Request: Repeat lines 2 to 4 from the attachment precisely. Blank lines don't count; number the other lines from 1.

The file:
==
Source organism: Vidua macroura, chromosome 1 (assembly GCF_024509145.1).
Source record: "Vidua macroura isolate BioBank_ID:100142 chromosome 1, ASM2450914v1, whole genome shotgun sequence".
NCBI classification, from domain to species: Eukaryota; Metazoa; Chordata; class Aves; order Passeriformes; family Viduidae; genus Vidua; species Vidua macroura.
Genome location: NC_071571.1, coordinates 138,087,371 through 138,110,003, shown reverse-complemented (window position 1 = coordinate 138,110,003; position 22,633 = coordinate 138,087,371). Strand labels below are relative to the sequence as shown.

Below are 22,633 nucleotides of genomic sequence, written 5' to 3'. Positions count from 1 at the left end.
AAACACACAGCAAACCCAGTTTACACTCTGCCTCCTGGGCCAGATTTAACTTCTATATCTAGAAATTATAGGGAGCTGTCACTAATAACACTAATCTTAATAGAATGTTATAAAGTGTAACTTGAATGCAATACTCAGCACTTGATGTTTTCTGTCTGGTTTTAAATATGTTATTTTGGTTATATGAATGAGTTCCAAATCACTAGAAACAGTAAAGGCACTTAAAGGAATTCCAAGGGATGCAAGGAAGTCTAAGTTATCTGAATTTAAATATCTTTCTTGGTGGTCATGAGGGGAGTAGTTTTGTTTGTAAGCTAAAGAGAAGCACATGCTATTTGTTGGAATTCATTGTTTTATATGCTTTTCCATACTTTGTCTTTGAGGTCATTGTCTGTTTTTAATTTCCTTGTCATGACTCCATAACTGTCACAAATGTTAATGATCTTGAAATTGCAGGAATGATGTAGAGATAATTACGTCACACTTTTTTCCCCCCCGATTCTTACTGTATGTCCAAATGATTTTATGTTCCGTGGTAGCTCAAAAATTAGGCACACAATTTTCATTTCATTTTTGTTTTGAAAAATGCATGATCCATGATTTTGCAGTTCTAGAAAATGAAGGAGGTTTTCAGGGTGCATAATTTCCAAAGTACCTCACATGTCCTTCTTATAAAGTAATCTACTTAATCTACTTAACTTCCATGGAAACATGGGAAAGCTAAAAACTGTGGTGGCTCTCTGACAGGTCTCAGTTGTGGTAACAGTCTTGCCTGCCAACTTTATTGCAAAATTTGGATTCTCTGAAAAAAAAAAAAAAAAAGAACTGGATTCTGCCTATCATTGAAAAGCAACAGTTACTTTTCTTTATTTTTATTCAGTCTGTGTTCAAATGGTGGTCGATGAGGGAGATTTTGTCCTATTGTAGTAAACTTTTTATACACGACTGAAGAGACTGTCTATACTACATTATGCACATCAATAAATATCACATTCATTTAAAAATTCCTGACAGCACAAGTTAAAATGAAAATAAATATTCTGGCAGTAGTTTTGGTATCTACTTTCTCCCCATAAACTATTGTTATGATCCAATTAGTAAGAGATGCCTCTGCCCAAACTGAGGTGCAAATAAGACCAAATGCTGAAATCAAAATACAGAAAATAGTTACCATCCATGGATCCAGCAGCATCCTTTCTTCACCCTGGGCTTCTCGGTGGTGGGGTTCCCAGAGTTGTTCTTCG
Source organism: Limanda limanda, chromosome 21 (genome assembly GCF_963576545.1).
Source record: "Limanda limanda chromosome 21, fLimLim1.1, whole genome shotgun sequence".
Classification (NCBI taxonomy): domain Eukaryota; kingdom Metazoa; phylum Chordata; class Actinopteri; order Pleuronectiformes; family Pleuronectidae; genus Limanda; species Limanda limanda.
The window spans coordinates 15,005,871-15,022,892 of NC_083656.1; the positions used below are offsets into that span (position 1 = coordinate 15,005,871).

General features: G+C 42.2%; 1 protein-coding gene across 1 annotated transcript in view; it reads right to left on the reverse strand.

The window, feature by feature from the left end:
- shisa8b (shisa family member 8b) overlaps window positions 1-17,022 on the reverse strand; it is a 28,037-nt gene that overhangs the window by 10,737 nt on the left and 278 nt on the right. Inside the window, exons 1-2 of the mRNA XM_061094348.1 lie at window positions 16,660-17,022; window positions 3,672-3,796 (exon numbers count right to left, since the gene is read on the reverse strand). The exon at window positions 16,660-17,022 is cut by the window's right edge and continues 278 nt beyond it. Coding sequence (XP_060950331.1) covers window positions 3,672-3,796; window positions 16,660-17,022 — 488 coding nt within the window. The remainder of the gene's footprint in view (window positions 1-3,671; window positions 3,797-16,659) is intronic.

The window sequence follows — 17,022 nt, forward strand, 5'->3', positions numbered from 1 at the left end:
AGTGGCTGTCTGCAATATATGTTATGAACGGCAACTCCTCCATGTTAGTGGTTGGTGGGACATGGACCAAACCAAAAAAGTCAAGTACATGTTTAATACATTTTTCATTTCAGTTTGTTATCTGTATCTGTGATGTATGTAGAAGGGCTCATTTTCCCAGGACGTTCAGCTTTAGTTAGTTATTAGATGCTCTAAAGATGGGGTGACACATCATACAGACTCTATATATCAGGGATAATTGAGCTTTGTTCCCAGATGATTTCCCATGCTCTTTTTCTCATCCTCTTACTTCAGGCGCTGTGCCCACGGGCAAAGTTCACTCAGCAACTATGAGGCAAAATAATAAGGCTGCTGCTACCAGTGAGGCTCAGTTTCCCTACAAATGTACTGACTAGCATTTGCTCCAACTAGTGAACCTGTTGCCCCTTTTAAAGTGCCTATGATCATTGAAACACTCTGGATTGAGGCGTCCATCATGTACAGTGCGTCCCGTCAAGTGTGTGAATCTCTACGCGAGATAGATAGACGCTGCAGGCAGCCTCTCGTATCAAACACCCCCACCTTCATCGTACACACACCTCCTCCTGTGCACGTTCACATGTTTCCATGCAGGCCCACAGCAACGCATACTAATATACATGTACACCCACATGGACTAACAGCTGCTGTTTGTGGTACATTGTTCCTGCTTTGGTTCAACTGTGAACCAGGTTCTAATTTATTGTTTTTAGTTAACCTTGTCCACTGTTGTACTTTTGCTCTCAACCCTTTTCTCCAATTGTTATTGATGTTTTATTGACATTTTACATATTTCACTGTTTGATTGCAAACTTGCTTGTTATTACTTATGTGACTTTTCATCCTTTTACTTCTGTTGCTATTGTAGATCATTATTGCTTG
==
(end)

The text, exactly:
Source record: "Vidua macroura isolate BioBank_ID:100142 chromosome 1, ASM2450914v1, whole genome shotgun sequence".
NCBI classification, from domain to species: Eukaryota; Metazoa; Chordata; class Aves; order Passeriformes; family Viduidae; genus Vidua; species Vidua macroura.
Genome location: NC_071571.1, coordinates 138,087,371 through 138,110,003, shown reverse-complemented (window position 1 = coordinate 138,110,003; position 22,633 = coordinate 138,087,371). Strand labels below are relative to the sequence as shown.